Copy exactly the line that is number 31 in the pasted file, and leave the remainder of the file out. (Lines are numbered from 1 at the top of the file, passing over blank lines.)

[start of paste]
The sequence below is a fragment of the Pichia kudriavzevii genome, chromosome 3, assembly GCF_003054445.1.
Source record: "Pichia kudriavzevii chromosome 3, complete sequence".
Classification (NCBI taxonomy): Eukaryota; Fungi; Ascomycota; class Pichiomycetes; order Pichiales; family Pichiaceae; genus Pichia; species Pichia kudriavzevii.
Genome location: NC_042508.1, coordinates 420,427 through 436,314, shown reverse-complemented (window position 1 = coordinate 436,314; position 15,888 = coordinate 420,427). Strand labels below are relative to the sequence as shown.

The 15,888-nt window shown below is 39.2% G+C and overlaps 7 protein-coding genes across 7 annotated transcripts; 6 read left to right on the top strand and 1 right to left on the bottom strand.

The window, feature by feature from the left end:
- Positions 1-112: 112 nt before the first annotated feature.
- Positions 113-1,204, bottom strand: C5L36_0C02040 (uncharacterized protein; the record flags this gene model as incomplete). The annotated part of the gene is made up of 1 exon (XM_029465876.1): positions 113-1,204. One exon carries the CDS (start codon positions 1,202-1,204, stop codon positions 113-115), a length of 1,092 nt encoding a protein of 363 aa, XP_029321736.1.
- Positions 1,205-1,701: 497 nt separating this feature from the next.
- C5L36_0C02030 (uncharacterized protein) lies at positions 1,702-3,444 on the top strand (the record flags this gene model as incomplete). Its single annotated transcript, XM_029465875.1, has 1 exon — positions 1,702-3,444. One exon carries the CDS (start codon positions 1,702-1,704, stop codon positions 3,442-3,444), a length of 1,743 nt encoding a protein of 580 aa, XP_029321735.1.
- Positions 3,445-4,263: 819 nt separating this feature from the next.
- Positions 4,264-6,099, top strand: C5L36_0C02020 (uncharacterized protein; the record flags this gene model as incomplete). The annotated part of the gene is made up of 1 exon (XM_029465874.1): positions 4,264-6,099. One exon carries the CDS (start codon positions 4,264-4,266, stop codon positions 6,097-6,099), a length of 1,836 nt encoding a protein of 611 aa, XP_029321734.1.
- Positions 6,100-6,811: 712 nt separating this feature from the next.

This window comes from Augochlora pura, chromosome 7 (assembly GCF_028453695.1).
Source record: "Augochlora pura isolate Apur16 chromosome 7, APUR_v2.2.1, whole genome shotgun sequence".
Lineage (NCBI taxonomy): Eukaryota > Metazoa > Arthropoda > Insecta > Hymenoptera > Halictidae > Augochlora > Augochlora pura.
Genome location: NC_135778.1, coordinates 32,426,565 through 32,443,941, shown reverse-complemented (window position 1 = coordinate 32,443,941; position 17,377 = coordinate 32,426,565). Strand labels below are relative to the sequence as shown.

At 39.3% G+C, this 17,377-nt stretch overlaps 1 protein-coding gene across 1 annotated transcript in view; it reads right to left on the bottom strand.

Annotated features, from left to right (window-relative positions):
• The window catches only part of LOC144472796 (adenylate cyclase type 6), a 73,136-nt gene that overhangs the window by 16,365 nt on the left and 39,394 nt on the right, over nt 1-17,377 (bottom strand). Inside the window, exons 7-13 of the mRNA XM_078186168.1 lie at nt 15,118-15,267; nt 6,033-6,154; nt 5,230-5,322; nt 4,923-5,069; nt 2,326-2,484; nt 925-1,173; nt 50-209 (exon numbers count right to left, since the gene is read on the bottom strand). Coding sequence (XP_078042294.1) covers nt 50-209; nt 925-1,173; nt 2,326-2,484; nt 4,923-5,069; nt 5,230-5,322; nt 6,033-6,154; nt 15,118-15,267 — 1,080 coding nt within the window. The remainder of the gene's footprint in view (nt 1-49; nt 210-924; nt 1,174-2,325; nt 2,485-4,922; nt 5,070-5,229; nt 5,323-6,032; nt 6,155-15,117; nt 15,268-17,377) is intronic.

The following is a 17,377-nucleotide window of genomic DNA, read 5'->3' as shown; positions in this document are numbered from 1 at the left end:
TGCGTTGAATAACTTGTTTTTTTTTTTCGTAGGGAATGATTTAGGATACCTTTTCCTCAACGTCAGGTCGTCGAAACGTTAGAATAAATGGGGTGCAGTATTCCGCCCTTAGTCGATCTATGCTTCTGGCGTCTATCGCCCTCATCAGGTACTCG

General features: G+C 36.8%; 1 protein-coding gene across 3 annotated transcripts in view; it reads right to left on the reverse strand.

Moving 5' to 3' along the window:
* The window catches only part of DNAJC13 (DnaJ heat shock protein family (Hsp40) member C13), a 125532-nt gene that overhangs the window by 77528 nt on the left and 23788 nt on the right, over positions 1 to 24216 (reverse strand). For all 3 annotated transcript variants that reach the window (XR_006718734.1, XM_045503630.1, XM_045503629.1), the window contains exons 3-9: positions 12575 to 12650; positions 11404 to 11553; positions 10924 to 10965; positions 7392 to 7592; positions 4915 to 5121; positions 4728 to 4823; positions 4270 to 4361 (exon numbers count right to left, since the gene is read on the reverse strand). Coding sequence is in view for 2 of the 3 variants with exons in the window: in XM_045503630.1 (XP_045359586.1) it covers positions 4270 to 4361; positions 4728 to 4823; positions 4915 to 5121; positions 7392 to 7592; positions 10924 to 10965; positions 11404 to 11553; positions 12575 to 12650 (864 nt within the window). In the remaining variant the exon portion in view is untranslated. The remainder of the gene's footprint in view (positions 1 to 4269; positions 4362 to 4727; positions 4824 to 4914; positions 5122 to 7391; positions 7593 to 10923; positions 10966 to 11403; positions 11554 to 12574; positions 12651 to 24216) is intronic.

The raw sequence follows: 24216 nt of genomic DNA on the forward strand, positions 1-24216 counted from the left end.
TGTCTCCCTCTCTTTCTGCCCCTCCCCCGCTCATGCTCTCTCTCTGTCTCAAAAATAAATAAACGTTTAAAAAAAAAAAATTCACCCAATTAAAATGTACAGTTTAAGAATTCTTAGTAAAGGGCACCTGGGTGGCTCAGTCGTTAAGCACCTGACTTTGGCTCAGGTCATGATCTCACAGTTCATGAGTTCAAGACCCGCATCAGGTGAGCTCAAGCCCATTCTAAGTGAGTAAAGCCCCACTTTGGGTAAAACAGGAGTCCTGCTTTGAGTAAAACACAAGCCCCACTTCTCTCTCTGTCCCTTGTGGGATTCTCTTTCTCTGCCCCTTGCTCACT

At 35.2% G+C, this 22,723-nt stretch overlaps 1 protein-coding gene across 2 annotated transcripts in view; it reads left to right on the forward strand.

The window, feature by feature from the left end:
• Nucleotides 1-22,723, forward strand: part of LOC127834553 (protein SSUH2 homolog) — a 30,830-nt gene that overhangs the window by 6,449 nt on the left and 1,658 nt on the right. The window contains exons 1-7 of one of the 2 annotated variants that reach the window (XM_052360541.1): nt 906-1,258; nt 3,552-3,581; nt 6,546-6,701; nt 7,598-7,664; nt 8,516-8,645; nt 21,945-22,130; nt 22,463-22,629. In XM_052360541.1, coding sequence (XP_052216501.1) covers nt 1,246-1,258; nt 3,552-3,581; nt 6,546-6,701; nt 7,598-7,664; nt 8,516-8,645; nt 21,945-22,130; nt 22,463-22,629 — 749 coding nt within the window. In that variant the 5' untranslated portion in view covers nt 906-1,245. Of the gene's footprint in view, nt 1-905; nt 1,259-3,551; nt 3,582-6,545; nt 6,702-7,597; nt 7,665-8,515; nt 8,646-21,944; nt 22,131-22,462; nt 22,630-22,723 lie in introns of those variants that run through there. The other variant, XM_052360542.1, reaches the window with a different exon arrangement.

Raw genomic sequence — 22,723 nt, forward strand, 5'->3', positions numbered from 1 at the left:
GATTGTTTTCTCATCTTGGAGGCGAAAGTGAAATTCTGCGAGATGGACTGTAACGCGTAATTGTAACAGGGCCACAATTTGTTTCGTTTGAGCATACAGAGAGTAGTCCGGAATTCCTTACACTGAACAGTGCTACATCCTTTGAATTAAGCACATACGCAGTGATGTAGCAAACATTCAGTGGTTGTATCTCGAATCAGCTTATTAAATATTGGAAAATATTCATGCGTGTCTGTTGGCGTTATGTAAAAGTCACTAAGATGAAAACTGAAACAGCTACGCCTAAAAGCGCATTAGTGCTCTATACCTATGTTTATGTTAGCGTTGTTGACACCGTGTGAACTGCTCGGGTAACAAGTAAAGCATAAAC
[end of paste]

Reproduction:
Raw genomic sequence — 22,723 nt, forward strand, 5'->3', positions numbered from 1 at the left: